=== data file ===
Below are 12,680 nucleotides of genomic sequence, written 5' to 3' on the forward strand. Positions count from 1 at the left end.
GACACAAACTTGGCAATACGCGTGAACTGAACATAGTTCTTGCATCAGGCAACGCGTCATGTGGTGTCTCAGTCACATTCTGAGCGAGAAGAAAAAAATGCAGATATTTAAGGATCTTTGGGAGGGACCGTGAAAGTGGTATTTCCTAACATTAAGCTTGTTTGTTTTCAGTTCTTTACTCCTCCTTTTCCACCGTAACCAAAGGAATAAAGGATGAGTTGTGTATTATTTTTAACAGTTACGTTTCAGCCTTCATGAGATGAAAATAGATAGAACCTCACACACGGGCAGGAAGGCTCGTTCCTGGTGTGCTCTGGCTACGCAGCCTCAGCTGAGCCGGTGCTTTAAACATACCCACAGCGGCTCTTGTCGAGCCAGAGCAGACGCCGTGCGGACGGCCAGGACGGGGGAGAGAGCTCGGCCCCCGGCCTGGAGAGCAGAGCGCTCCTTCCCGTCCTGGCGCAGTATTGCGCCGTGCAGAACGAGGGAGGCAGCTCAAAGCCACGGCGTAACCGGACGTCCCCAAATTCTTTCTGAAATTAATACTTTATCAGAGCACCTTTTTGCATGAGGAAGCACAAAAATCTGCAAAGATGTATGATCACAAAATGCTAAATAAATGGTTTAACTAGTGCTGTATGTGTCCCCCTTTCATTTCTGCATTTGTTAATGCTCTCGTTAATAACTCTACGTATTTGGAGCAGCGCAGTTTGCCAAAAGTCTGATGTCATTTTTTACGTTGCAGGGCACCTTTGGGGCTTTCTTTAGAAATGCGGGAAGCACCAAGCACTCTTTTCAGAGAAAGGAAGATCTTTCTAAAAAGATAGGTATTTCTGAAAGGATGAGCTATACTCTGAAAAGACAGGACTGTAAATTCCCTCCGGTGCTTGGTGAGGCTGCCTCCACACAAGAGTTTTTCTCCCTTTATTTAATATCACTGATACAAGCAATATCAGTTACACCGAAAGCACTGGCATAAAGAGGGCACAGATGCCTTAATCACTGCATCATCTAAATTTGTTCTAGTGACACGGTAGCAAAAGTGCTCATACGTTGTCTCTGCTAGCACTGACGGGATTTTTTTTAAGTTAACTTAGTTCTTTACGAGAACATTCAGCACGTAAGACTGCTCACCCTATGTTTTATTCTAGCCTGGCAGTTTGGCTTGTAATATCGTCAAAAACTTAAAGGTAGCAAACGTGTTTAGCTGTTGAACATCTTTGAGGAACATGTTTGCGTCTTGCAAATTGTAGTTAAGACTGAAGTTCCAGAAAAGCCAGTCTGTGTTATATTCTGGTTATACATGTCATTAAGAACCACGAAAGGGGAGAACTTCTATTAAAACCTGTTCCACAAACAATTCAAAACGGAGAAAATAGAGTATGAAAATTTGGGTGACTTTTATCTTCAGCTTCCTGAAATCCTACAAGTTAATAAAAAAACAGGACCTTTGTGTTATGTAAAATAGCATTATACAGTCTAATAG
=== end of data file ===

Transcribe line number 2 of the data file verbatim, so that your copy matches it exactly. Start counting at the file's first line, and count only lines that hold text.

GACACAAACTTGGCAATACGCGTGAACTGAACATAGTTCTTGCATCAGGCAACGCGTCATGTGGTGTCTCAGTCACATTCTGAGCGAGAAGAAAAAAATGCAGATATTTAAGGATCTTTGGGAGGGACCGTGAAAGTGGTATTTCCTAACATTAAGCTTGTTTGTTTTCAGTTCTTTACTCCTCCTTTTCCACCGTAACCAAAGGAATAAAGGATGAGTTGTGTATTATTTTTAACAGTTACGTTTCAGCCTTCATGAGATGAAAATAGATAGAACCTCACACACGGGCAGGAAGGCTCGTTCCTGGTGTGCTCTGGCTACGCAGCCTCAGCTGAGCCGGTGCTTTAAACATACCCACAGCGGCTCTTGTCGAGCCAGAGCAGACGCCGTGCGGACGGCCAGGACGGGGGAGAGAGCTCGGCCCCCGGCCTGGAGAGCAGAGCGCTCCTTCCCGTCCTGGCGCAGTATTGCGCCGTGCAGAACGAGGGAGGCAGCTCAAAGCCACGGCGTAACCGGACGTCCCCAAATTCTTTCTGAAATTAATACTTTATCAGAGCACCTTTTTGCATGAGGAAGCACAAAAATCTGCAAAGATGTATGATCACAAAATGCTAAATAAATGGTTTAACTAGTGCTGTATGTGTCCCCCTTTCATTTCTGCATTTGTTAATGCTCTCGTTAATAACTCTACGTATTTGGAGCAGCGCAGTTTGCCAAAAGTCTGATGTCATTTTTTACGTTGCAGGGCACCTTTGGGGCTTTCTTTAGAAATGCGGGAAGCACCAAGCACTCTTTTCAGAGAAAGGAAGATCTTTCTAAAAAGATAGGTATTTCTGAAAGGATGAGCTATACTCTGAAAAGACAGGACTGTAAATTCCCTCCGGTGCTTGGTGAGGCTGCCTCCACACAAGAGTTTTTCTCCCTTTATTTAATATCACTGATACAAGCAATATCAGTTACACCGAAAGCACTGGCATAAAGAGGGCACAGATGCCTTAATCACTGCATCATCTAAATTTGTTCTAGTGACACGGTAGCAAAAGTGCTCATACGTTGTCTCTGCTAGCACTGACGGGATTTTTTTTAAGTTAACTTAGTTCTTTACGAGAACATTCAGCACGTAAGACTGCTCACCCTATGTTTTATTCTAGCCTGGCAGTTTGGCTTGTAATATCGTCAAAAACTTAAAGGTAGCAAACGTGTTTAGCTGTTGAACATCTTTGAGGAACATGTTTGCGTCTTGCAAATTGTAGTTAAGACTGAAGTTCCAGAAAAGCCAGTCTGTGTTATATTCTGGTTATACATGTCATTAAGAACCACGAAAGGGGAGAACTTCTATTAAAACCTGTTCCACAAACAATTCAAAACGGAGAAAATAGAGTATGAAAATTTGGGTGACTTTTATCTTCAGCTTCCTGAAATCCTACAAGTTAATAAAAAAACAGGACCTTTGTGTTATGTAAAATAGCATTATACAGTCTAATAG